And yes, a well written and interesting article.
The feature car looks like a pretty good survivor for a Michigan car. I thought the four-door was the only Corvair left for 1969, but it does, indeed, look like it was just the convertible that was dropped for the last year.
Seems like I read somewhere that those final-year Corvairs were nearly entirely handbuilt in a small corner of the factory as production wound down. I’m going to guess they just used up whatever parts they had left on hand.
It was the opposite . Only 2-doors remained after ’67.
No they weren’t hand-built in a corner. Where do you hear stuff like that? They ran off the assembly line, right until the last one.
I like that they referenced the upcoming Vega right around 0:57.
Another great article, Joseph. It is interesting to hear the ‘what ifs’ of other people, although most of them are in the same grain.
Corvair’s have always held a soft spot in my heart. My parents bought a well used ’63 Monza when the ’62 Lark threw a rod bearing. Dad was not ready for a new car payment so he bought a get by car. He spent more on it than he paid for it over the year he had it. But it was the first car I drove on my own, and somewhat mastered the clutch and four speed even though I overused the starter from killing the engine so many times. They were a nice size (I might think differently now), and were fun to drive. The second generation was a true upgrade to me, styling as well as the mechanical side.
As has been mentioned, the surrounding architecture in the photos is almost as interesting as the car, especially the house directly in front of it.
As a long term owner of a 65 Monza convertible, i can say that these are a pleasure to own and drive with superior parts availability from Clarks’ but a garage is required. They are one of the most cleanly styled cars of the 60’s and easy on the eyes. Your photos show it well.
Tom, it’s awesome that you mentioned Clark’s. A few years back, I bought a vintage “Clark’s” t-shirt that I still own.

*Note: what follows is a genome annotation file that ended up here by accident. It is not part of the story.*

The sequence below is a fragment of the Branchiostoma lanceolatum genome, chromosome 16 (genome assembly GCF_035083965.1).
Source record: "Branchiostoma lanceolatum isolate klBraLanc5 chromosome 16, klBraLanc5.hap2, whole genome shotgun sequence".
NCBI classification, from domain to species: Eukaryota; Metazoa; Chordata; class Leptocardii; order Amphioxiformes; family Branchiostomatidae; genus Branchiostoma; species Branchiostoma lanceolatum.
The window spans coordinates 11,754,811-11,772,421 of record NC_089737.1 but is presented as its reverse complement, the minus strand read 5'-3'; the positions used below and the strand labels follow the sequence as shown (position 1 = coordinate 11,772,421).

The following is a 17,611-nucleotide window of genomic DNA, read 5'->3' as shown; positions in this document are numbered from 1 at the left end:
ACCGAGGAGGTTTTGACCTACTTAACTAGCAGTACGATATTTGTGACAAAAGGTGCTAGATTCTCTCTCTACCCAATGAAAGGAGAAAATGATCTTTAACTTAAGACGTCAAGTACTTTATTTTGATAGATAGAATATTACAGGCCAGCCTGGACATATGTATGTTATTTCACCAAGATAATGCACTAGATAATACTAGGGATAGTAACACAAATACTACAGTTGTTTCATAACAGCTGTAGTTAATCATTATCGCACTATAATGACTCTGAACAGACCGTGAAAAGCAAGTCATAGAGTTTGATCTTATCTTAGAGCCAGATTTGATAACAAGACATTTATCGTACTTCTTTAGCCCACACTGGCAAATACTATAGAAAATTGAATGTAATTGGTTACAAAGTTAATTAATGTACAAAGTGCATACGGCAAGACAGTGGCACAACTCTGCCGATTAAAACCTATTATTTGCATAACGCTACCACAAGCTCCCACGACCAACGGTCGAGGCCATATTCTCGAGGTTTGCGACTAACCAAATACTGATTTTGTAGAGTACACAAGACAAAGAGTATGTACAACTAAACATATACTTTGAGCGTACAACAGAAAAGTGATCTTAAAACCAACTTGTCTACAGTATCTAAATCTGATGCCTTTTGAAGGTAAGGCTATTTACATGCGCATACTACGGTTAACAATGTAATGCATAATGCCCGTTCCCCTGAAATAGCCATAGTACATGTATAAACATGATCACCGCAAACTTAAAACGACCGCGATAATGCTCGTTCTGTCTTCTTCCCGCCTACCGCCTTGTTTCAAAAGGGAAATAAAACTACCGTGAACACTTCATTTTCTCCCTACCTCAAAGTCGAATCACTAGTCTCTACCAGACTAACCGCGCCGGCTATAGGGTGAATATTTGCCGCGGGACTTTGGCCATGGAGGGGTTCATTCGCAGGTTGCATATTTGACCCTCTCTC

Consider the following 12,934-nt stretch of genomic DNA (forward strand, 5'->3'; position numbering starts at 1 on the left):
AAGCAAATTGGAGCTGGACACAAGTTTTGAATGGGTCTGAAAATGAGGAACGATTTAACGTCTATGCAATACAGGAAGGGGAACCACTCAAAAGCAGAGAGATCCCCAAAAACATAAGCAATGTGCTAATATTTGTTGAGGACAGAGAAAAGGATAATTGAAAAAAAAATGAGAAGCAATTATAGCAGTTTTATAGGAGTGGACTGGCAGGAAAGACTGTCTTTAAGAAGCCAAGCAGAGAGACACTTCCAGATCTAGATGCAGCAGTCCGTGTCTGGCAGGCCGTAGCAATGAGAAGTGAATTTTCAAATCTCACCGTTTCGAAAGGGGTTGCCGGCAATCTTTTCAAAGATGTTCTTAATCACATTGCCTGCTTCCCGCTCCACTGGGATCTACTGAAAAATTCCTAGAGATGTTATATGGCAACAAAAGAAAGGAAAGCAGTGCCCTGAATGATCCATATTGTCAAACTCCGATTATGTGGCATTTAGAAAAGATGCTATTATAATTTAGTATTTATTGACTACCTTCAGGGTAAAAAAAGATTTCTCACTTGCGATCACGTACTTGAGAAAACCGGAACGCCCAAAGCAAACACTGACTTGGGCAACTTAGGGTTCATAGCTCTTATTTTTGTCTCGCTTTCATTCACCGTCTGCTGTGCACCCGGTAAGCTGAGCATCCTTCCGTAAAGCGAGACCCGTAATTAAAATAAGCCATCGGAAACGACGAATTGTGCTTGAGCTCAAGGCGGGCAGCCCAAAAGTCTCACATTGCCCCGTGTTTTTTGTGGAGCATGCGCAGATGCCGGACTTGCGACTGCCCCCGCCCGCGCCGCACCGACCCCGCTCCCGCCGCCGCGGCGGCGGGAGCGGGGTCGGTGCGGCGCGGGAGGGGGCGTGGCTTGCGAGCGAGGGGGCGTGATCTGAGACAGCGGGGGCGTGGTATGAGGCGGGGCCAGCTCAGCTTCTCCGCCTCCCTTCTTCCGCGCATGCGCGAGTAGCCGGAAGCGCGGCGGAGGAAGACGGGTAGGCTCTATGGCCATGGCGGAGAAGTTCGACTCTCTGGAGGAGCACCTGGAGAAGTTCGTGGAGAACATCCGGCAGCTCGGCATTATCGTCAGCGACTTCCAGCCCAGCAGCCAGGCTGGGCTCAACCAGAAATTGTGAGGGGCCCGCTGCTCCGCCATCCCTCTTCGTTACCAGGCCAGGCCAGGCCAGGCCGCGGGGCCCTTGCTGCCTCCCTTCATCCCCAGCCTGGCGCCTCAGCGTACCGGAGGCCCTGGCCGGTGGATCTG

A Corvair would probably be out of my reach only because I’ve never wrenched in my life, but I still dream about owning one (like your ’65).
I love the Corvair/Mid-century architecture tie-in, although I think a Corvair from 1960 might have brought things together a touch more. But when spotting Corvairs, one takes what one gets.
I live in a mid-century neighborhood, and the styles are all over – Colonial revival was a thing then but there are some wildly modern places dotted about here and there. One three doors up from me was sold a few years ago – an elderly owner had let the place deteriorate very badly. I thought about it for about 9 seconds, but realized it was more effort than I wanted to go to and it was not really a style that suited Mrs. JPC and I all that well. But I have been binging on an album from a mid-century female jazz singer who shall remain nameless for now, so your take on this car hit a sweet spot for me.
The Corvair? It is like that house up the street. I am glad it’s there, but will leave it to someone else to enjoy firsthand.
Correction, there was a 1969 Monza convertible produced as part of the lineup.
Right you (and Glenn Kramer) are. I’ve amended the text, thanks!
According to the brochure, the convertible and the 140 hp. engine were both available in ’69.
I always found the contrast between mid century modern architecture and car styling a bit strange. From a manufacturing technology point of view it makes sense. Squared off buildings and bathtub shaped cars.
The setting here is the GM Technical Center.
Yes, car design tends to be loosely coordinated with architecture trends. I’ve seen modern photos of midcentury modern houses with a 1953 Studebaker coupe and another with an Avanti. Those make sense. This was the best I could do – yeah I know, that car again. Note: matching outfits too.
Well, the Lincoln’s looks are classic, classy and cool.
The woman’s style is kinda Wilma Flintstone.
(Betty was the hotter one anyway)
Imagine, what the Corvair’s place in history would have been, had Ford not cooked up that pesky Mustang.
I posed my odd couple about 10 years ago; I’ve always loved this picture.
Aaron, I just love that this picture encapsulates some of the absolute best of 1960’s car styling – between two cars that couldn’t be more different in execution, aesthetically speaking.